WASHINGTON - A cooling housing market may put buyers in the driver’s seat while an improving job market could give workers and job-seekers more leverage, economists say.
Either way, analysts read a pair of economic reports Thursday as indicating a soft landing for the high-flying housing sector and a smoother ride for the labor market.
Sales of previously owned homes fell for the second month in a row, declining a moderate 1.7 percent in November to an annual rate of 6.97 million units, the lowest since March, the National Association of Realtors reported.
‘‘As more listings of homes come on the market during this period of modestly declining sales, more home buyers will find themselves in a better position to negotiate,’’ said the association’s president Thomas Stevens.
While the Valley’s housing market has seen a decline in the number of sales of existing homes, experts say it’s a trend back toward a hot housing market, as opposed to the frenzy experienced earlier this year.
"We are slowing down. But I don’t think things are going to go bad," said Jay Butler, a professor and director of the Arizona Real Estate Center at Arizona State Polytechnic.
"As we approach a balanced market, with between 24,000 to 26,000 active listings, sanity returns," said Gayle Henderson, a Realtor with RE/MAX Excalibur in Scottsdale.
Robert Rucker, chief executive officer of the Arizona Regional Multiple Listing Service, said that comparing December 2003 through November 2004 to December 2004 through November 2005, the number of homes sold increased by 9 percent Valleywide.
Meanwhile, the average sales price increased by 32 percent while the median sales price increased by 42 percent.
"There has been a slight decline, but I think it’s because in the middle of the year, things were exaggerated the other way," Rucker said. "We’ve got 23,000 plus active listings available. That’s dramatically up from the middle of the year."
Earlier this year, the number of homes listed on the MLS sat around 7,000, which was very low, Rucker said.
Henderson said this recent slow down is also reflective of a combination of factors.
"When we have Hanukkah and Christmas starting at the same time and a very overactive flu season, people were turned very inward — in terms of the holidays, their health, their families. The housing market wasn’t high on their priority list," Henderson said.
But Henderson and others believe that while the Valley will reflect some national cooling trends, it will remain a solid housing market.
"We are now entering a period where the weather’s nice, people are refocusing, thinking about physical fitness, getting reorganized and thinking about moving," Butler said.
And Henderson said her busy schedule is reflecting that.
"I have several clients who will start their housing search next week with me," she said.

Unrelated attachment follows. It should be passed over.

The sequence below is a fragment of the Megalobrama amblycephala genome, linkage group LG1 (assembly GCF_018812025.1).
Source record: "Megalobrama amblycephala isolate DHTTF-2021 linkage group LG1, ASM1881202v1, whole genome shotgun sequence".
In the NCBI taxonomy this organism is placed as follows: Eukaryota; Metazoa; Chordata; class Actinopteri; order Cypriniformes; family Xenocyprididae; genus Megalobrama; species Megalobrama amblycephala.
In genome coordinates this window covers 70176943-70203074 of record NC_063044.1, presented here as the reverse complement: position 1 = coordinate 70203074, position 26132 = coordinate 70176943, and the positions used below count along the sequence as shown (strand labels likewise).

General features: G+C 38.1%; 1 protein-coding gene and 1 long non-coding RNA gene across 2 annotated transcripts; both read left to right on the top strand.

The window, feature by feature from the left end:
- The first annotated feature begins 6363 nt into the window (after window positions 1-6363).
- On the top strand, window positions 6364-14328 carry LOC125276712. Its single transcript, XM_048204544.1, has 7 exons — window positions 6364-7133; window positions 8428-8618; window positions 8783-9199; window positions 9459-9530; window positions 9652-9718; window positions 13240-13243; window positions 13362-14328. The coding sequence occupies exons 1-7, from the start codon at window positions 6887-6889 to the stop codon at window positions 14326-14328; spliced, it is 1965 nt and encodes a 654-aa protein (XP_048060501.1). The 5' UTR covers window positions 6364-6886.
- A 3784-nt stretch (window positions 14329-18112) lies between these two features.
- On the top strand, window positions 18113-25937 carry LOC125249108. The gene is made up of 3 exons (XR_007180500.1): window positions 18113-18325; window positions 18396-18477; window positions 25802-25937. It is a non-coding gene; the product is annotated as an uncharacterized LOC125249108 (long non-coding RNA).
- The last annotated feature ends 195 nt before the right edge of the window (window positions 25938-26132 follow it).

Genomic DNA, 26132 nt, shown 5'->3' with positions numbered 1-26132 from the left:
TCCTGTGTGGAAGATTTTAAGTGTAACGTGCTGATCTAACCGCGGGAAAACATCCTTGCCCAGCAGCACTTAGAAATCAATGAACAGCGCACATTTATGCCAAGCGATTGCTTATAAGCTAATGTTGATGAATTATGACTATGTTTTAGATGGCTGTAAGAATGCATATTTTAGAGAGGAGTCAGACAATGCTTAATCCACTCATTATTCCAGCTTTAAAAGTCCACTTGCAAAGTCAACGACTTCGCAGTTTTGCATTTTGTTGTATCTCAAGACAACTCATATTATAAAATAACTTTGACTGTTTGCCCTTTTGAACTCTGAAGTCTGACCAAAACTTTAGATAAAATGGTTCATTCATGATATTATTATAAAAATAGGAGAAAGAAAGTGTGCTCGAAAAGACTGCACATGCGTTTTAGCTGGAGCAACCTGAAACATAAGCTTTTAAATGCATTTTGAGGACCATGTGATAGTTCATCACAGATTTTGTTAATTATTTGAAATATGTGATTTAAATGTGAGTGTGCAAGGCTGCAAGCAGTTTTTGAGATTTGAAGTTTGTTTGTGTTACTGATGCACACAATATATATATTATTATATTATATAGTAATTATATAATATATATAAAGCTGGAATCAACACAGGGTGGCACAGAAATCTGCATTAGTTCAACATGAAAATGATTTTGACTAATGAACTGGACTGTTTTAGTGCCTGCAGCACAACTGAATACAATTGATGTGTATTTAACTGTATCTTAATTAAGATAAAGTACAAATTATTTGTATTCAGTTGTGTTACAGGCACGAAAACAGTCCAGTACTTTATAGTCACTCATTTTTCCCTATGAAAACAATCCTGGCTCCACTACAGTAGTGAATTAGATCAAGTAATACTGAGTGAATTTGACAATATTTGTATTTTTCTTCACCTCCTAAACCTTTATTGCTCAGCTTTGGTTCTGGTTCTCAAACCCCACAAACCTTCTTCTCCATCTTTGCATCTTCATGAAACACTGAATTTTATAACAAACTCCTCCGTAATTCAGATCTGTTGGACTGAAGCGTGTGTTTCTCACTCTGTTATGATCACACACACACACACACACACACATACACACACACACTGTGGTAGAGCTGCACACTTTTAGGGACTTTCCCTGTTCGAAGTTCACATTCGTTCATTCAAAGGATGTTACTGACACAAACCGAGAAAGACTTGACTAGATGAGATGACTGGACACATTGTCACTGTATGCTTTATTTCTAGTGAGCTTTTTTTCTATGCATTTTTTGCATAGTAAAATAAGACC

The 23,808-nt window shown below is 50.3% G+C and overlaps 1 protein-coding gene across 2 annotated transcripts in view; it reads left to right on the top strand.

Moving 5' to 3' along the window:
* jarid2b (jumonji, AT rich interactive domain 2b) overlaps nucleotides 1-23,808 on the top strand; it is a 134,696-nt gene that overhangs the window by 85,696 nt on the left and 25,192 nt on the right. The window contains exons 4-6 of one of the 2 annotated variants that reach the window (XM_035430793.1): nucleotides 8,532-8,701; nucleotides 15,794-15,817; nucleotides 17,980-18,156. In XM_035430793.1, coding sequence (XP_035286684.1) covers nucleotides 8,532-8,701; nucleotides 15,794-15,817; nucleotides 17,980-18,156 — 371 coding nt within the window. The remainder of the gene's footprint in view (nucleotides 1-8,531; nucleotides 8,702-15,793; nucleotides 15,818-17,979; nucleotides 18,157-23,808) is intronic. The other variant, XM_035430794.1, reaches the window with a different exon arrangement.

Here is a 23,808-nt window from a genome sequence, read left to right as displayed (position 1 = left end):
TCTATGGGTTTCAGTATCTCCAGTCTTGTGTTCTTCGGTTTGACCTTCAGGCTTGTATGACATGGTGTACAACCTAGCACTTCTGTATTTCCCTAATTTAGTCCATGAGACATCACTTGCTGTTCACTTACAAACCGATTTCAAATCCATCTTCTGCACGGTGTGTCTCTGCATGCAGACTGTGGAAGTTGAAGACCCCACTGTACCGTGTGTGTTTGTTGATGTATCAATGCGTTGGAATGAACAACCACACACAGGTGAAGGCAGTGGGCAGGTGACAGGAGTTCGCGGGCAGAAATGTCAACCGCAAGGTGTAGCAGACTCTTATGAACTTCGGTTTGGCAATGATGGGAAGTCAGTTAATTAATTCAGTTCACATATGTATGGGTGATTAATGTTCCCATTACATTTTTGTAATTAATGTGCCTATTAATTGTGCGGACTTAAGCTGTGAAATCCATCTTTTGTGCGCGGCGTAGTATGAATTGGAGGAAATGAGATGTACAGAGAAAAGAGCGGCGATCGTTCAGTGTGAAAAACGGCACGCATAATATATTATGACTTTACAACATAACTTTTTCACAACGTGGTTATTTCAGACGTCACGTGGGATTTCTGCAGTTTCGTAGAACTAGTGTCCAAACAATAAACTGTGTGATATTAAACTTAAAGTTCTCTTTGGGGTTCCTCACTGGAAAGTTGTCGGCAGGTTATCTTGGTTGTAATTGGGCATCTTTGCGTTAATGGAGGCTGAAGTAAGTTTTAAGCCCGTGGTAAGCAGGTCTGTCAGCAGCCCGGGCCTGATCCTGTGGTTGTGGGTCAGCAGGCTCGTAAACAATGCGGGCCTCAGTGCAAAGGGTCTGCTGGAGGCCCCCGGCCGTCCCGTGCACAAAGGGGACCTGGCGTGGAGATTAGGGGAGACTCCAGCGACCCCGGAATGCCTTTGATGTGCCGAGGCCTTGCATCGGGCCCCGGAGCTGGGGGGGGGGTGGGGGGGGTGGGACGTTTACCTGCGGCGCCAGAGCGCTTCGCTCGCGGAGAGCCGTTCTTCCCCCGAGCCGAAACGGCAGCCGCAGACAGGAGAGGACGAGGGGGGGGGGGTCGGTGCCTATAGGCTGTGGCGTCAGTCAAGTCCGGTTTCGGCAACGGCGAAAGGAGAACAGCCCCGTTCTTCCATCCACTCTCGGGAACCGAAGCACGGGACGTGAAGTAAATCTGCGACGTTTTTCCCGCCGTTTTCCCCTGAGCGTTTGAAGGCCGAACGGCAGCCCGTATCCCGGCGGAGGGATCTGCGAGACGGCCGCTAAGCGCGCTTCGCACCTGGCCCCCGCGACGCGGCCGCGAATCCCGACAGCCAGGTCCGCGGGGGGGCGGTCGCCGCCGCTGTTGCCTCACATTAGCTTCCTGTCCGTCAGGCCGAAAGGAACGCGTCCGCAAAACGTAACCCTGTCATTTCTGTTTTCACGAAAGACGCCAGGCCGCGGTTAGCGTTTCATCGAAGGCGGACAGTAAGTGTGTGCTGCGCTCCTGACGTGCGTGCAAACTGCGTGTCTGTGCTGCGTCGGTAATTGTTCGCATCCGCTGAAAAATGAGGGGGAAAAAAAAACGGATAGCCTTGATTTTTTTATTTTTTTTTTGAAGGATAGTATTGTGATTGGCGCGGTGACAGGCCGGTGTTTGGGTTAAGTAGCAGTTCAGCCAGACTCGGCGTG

Meanwhile, a Labor Department report showed that new applications filed for unemployment insurance last week edged up to 322,000 — a level that is still consistent with a labor market revival, economists said. That report provided further evidence the jobs market is back on its feet after being knocked around by Gulf Coast hurricanes.
In the middle of September, new applications for jobless benefits surged above the 400,000 mark. Since then, they have slowly drifted downward and now are back at prehurricane levels.
In fact the 322,000 level of claims registered last week was slightly better than the 324,000 seen for the corresponding week a year ago.
Hiring —which was hampered by the Gulf Coast hurricanes in September and October — rebounded in November as employers boosted payrolls by 215,000.
Analysts predict that another 200,000 jobs were added in December, and that the unemployment rate will either hold steady at 5 percent or move down a notch to 4.9 percent.
The employment report for December will be released next week.
‘‘I think the tide is turning in favor of the employee or jobseeker versus the company,’’ said Rich Yamarone, economist at Argus Research.
A Federal Reserve survey of business conditions around the country, released in late November, offered anecdotal reports of shortages of specially skilled workers — including those in health care, finance and construction — in some markets.
In financial markets, the Dow Jones industrials closed down 11.44 points in a listless session.
On the housing front, even with the drop in existing-home sales in November, the market remains in generally healthy shape and is on track to set record-high home sales for the fifth year in a row for all of 2005.
Moderately rising mortgage rates are allowing the housing market so far to cool slowly, easing fears about a crash, economists said.
The average rate on 30-year mortgages in November was 6.33 percent, up from 6.07 percent in October.
This week, however, rates on 30-year mortgages dipped to 6.22 percent, Freddie Mac reported Thursday.
‘‘The pullback in the housing market is continuing at an orderly pace,’’ said Joel Naroff, president of Naroff Economic Advisors.
Other housing barometers — including a drop in newhome sales in November — also have flashed signs that the market has peaked and is now slowing.
Thursday’s housing report also showed that the number of existing homes available for sale rose 1.2 percent in November to a pace of 2.90 million units, the highest level since April 1986.
Eventually a growing inventory of homes for sale should help cool prices, analysts said.
The median sales price of an existing home stood at $215,000 in November. That was down slightly from $218,000 in October but was up a sizable 13.2 percent from November 2004.